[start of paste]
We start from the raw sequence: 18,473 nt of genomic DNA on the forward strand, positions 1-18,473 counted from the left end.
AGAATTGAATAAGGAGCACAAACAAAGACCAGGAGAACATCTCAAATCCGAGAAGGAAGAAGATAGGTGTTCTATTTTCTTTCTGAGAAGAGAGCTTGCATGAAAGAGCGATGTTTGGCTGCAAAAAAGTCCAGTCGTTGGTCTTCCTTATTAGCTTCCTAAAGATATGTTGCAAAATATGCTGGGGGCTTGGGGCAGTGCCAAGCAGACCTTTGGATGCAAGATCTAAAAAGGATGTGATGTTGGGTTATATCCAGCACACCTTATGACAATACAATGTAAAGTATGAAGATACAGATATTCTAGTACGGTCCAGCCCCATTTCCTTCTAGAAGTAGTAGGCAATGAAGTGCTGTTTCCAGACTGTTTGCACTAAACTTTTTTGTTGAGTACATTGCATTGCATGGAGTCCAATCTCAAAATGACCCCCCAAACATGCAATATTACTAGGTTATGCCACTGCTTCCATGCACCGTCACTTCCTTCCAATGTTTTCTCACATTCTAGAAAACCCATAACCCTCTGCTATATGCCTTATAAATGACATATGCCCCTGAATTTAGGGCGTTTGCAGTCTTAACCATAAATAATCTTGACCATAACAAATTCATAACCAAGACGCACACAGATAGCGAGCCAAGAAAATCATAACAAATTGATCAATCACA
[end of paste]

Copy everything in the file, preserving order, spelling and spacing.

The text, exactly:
We start from the raw sequence: 18,473 nt of genomic DNA on the forward strand, positions 1-18,473 counted from the left end.
AGAATTGAATAAGGAGCACAAACAAAGACCAGGAGAACATCTCAAATCCGAGAAGGAAGAAGATAGGTGTTCTATTTTCTTTCTGAGAAGAGAGCTTGCATGAAAGAGCGATGTTTGGCTGCAAAAAAGTCCAGTCGTTGGTCTTCCTTATTAGCTTCCTAAAGATATGTTGCAAAATATGCTGGGGGCTTGGGGCAGTGCCAAGCAGACCTTTGGATGCAAGATCTAAAAAGGATGTGATGTTGGGTTATATCCAGCACACCTTATGACAATACAATGTAAAGTATGAAGATACAGATATTCTAGTACGGTCCAGCCCCATTTCCTTCTAGAAGTAGTAGGCAATGAAGTGCTGTTTCCAGACTGTTTGCACTAAACTTTTTTGTTGAGTACATTGCATTGCATGGAGTCCAATCTCAAAATGACCCCCCAAACATGCAATATTACTAGGTTATGCCACTGCTTCCATGCACCGTCACTTCCTTCCAATGTTTTCTCACATTCTAGAAAACCCATAACCCTCTGCTATATGCCTTATAAATGACATATGCCCCTGAATTTAGGGCGTTTGCAGTCTTAACCATAAATAATCTTGACCATAACAAATTCATAACCAAGACGCACACAGATAGCGAGCCAAGAAAATCATAACAAATTGATCAATCACA